The French Revolution, which began in 1789, marked the beginning of a period of social and political upheaval in Europe. French revolutionary armies, and then Napoleon Bonarparte, spread French revolutionary ideals across continental Europe.
But after Napoleon’s defeat, the European allies, led by Austria’s leading statesman Metternich, tried to re-establish the old order in Europe. States and dynasties that had been destroyed by the revolution and Napoleon were restored.
In France Louis XVI had been deposed and guillotined for treason in the 1790s, along with his wife Marie Antoinette, at the height of the revolution. His young son, and titular successor, Louis XVII, had died in prison.
After Napoleon’s defeat, however, the victorious allies restored Louis XVI’s brother, Louis XVII to the throne. This is what was called the Bourbon Restoration. Across Europe ruling monarchies and states were similarly restored.
In 1830 the last Bourbon king, Charles X, was overthrown in a revolution. He was replaced on the throne by Louis Philippe, a member of the House of Bourbon. Louis Philippe, however, was overthrown 18 years later, in an 1848 uprising. The 1848 revolution in France led to the abolition of the monarchy, making France a republic.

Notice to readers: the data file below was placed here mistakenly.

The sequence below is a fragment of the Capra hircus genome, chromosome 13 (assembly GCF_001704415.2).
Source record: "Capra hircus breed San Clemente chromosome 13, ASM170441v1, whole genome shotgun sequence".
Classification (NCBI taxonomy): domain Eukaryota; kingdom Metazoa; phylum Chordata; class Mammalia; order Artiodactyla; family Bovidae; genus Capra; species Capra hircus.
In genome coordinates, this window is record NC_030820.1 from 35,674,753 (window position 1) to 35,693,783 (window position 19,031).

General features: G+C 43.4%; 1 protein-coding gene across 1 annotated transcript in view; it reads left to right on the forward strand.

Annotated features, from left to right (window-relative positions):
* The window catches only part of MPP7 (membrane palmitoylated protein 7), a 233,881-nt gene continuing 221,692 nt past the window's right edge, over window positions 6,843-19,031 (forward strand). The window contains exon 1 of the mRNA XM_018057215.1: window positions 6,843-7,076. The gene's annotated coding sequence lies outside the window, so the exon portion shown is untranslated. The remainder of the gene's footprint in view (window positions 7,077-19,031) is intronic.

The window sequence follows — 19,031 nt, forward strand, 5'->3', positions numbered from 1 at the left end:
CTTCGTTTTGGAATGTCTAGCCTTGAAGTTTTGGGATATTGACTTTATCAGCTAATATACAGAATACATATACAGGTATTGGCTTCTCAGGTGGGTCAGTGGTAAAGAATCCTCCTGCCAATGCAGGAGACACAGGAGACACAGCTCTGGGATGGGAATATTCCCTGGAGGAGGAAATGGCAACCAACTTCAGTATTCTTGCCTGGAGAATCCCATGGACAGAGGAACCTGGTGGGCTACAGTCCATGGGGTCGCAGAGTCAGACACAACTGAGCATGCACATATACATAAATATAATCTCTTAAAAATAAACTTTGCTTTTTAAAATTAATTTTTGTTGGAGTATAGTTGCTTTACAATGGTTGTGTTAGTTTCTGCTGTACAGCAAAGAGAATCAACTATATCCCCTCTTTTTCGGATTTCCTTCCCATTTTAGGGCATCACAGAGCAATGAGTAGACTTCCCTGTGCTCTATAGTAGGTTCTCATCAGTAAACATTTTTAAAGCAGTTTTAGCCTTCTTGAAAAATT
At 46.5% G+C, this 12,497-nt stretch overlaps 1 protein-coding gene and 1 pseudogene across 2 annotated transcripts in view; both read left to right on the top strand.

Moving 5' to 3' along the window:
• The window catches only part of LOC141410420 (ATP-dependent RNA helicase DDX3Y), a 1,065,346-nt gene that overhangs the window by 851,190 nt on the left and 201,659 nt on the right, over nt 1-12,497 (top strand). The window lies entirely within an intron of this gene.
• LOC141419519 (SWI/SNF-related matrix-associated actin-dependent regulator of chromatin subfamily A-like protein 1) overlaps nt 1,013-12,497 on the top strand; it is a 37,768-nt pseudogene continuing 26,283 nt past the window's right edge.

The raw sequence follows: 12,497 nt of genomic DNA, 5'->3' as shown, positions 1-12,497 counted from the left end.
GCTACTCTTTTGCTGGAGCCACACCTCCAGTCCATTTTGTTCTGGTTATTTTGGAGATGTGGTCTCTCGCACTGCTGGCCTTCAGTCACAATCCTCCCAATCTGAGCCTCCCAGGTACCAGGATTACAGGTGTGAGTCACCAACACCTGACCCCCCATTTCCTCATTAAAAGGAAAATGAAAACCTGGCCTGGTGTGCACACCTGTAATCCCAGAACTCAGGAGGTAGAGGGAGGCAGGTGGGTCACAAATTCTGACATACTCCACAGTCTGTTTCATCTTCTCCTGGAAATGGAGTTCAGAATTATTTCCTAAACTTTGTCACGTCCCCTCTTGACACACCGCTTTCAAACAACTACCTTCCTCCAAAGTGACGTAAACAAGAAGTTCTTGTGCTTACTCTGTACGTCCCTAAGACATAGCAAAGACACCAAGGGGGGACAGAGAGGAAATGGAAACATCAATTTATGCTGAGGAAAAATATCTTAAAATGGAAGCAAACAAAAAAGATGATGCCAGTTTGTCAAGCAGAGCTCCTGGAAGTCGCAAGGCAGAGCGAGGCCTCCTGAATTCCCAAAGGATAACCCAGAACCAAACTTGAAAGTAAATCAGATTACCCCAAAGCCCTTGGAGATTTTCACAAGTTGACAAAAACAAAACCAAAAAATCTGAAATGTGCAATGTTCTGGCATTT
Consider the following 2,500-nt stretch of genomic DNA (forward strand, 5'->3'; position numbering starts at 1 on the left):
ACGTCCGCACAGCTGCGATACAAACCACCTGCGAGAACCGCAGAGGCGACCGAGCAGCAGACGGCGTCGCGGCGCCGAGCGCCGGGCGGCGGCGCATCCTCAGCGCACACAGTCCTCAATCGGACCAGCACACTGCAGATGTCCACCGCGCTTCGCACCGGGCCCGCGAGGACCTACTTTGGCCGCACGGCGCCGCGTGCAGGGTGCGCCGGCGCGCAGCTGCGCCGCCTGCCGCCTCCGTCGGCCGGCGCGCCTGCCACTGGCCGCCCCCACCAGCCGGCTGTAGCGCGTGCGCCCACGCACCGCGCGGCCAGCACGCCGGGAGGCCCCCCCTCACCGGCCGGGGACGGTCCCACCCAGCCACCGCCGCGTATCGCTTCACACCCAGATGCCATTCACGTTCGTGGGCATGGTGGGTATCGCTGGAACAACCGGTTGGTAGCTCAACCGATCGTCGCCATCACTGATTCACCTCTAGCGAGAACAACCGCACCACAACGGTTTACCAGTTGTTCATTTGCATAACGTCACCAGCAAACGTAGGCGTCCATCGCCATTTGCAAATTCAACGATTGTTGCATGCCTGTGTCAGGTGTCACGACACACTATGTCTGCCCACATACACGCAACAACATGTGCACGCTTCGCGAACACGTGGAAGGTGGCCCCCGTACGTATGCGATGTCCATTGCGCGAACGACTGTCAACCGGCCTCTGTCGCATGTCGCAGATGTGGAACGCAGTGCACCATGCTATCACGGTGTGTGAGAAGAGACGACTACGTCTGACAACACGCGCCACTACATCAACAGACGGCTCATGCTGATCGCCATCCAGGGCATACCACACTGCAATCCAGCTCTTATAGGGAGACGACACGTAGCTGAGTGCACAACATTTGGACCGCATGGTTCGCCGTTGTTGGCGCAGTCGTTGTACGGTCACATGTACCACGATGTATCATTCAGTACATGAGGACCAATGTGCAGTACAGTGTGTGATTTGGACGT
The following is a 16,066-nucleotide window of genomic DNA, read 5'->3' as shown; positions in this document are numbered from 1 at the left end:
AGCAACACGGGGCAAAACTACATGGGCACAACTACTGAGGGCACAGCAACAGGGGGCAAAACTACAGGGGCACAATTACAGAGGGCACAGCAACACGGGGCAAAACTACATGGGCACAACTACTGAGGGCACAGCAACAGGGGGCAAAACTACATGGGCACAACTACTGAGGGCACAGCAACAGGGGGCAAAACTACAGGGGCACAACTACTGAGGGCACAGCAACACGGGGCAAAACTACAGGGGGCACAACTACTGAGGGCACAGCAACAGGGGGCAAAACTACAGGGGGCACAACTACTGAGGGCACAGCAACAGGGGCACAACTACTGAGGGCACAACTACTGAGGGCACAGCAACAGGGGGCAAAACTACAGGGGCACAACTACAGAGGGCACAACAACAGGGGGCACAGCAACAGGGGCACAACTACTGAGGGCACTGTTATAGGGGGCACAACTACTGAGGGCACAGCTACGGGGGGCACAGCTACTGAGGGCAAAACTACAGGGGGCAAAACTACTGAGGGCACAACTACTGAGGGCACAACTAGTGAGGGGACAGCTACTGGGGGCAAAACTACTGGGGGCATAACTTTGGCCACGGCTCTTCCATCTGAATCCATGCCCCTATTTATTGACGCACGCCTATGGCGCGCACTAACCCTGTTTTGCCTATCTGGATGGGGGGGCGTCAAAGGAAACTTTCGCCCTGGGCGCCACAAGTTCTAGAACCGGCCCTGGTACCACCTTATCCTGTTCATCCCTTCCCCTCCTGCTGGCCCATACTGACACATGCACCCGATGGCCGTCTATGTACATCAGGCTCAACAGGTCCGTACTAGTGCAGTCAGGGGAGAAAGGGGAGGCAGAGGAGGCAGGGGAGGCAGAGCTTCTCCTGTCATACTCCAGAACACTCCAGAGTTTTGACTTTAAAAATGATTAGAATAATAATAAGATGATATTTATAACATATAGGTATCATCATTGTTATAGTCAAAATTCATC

Throughout 1848, similar revolutions spread across Europe. In Sicily, in January people rose up against the local Bourbon dynasty. The French revolution against Louis Philippe began a month later. In March revolutions swept across western and southern German states, with the people demanding German unification and more freedoms. In Prussia the king, Frederick William IV, first gave in to protesters’ demands.
Similar revolutions broke out in Rome, where the Pope was temporarily deposed as the temporal ruler, in Denmark, in the various Italian states, Switzerland, Belgium, and Ireland. Nationalist rebellions broke out against Russian rule in the western Ukraine and Romania, and against Prussian rule in Greater Poland.
In the Habsburg Empire, a nationalist revolt broke out in Hungary, demanding increased autonomy. In Austria itself, an uprising in Vienna forced Metternich, the main architect of Europe’s post-Napoleonic reactionary order, to resign and flee the country.
Even though many of the revolutions of 1848 were unsuccessful, they did mark the collapse of Metternich’s conservative reactionary order. In France, the monarchy gave way to a republic, which later paved the way for the crowning of Napoleon III as emperor, before the republic was restored.
In Germany and Italy, the revolutions of 1848 helped to bring about the eventual unification of these two nations by the latter part of the 19th century.
This article, published in a Hawaiian newspaper in 1848, describes the European revolutions of 1848 as they took place.
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